If your stomach can handle it, think back to 2008 when there was panic about Wall Street banks, in the wake of Lehman Brothers' bankruptcy. The government gave insurance firm AIG an $85 billion loan in exchange for a 79.9% stake in the company, to prevent it from collapsing and taking other institutions with it (see: Too Big To Fail). Well, now former AIG CEO Maurice "Hank" Greenberg is suing the government, claiming the takeover was unconstitutional and that the "Fed breached its duty to A.I.G. shareholders when it unwound the company’s disastrous bets on mortgage securities," the NY Times reports.
According to the Wall Street Journal, "Starr International Co., a firm headed by Mr. Greenberg that was AIG's largest shareholder at the time, filed a lawsuit Monday in the U.S. Court of Federal Claims. The action accuses the U.S. government of using the giant insurer as a vehicle to ship cash to AIG's trading partners. The court has jurisdiction in cases involving claims against the federal government," claiming that the government "took valuable property from Starr and other AIG shareholders in violation of the Fifth Amendment, which says that private property can't be taken for 'public use, without just compensation.'"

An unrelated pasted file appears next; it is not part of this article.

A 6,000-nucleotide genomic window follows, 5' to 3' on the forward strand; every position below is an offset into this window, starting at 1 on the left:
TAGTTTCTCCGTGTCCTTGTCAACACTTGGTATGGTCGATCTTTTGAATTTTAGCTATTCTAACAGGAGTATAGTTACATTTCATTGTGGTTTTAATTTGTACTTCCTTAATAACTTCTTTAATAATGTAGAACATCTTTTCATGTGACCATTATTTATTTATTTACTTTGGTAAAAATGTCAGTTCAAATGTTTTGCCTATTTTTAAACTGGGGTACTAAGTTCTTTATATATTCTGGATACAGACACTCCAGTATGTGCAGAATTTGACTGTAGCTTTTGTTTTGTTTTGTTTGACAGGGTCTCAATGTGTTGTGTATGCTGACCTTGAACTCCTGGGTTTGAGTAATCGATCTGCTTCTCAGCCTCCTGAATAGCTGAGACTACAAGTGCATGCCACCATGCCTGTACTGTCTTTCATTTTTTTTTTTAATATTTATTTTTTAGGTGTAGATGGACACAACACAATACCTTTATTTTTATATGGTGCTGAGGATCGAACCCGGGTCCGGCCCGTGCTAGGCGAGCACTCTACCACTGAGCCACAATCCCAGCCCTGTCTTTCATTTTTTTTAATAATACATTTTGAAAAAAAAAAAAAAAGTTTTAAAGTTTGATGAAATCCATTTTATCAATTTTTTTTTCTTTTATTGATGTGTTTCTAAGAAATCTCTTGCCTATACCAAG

Greenberg and Starr are suing the government as well as the New York Fed. His lawyer, David Boies, said, "What these lawsuits say is that in our country, not even the government, is above the law. When the government takes action, although it has enormous power, there are legal limits to what they can do. One of those limits is that they cannot take private property even for a good purpose if they do it in violation of legal protection or don’t give just compensation."
The Treasury Department said, "It is important to remember that the government provided assistance to A.I.G. — and stopped it from collapsing — in order to prevent a meltdown of the entire global financial system. Our actions were necessary, legal, and constitutional. We are reviewing the lawsuit and expect to defend our actions vigorously."